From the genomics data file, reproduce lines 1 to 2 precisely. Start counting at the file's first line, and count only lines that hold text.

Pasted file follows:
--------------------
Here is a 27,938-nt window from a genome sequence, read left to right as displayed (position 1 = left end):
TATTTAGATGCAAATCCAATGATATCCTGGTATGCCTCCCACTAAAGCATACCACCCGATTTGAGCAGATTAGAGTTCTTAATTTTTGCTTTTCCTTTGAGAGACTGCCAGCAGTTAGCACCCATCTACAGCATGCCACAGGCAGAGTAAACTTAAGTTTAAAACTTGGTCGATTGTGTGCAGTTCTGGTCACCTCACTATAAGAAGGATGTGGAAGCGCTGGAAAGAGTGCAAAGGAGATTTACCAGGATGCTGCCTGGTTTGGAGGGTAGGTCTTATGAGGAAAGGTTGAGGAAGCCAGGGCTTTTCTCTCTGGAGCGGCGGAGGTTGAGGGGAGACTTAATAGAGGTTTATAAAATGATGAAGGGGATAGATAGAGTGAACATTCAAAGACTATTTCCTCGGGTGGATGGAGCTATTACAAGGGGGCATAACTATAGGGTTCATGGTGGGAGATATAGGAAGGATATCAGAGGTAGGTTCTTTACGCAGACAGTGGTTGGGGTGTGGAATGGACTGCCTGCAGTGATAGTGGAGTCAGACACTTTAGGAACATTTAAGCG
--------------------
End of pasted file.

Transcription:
Here is a 27,938-nt window from a genome sequence, read left to right as displayed (position 1 = left end):
TATTTAGATGCAAATCCAATGATATCCTGGTATGCCTCCCACTAAAGCATACCACCCGATTTGAGCAGATTAGAGTTCTTAATTTTTGCTTTTCCTTTGAGAGACTGCCAGCAGTTAGCACCCATCTACAGCATGCCACAGGCAGAGTAAACTTAAGTTTAAAACTTGGTCGATTGTGTGCAGTTCTGGTCACCTCACTATAAGAAGGATGTGGAAGCGCTGGAAAGAGTGCAAAGGAGATTTACCAGGATGCTGCCTGGTTTGGAGGGTAGGTCTTATGAGGAAAGGTTGAGGAAGCCAGGGCTTTTCTCTCTGGAGCGGCGGAGGTTGAGGGGAGACTTAATAGAGGTTTATAAAATGATGAAGGGGATAGATAGAGTGAACATTCAAAGACTATTTCCTCGGGTGGATGGAGCTATTACAAGGGGGCATAACTATAGGGTTCATGGTGGGAGATATAGGAAGGATATCAGAGGTAGGTTCTTTACGCAGACAGTGGTTGGGGTGTGGAATGGACTGCCTGCAGTGATAGTGGAGTCAGACACTTTAGGAACATTTAAGCG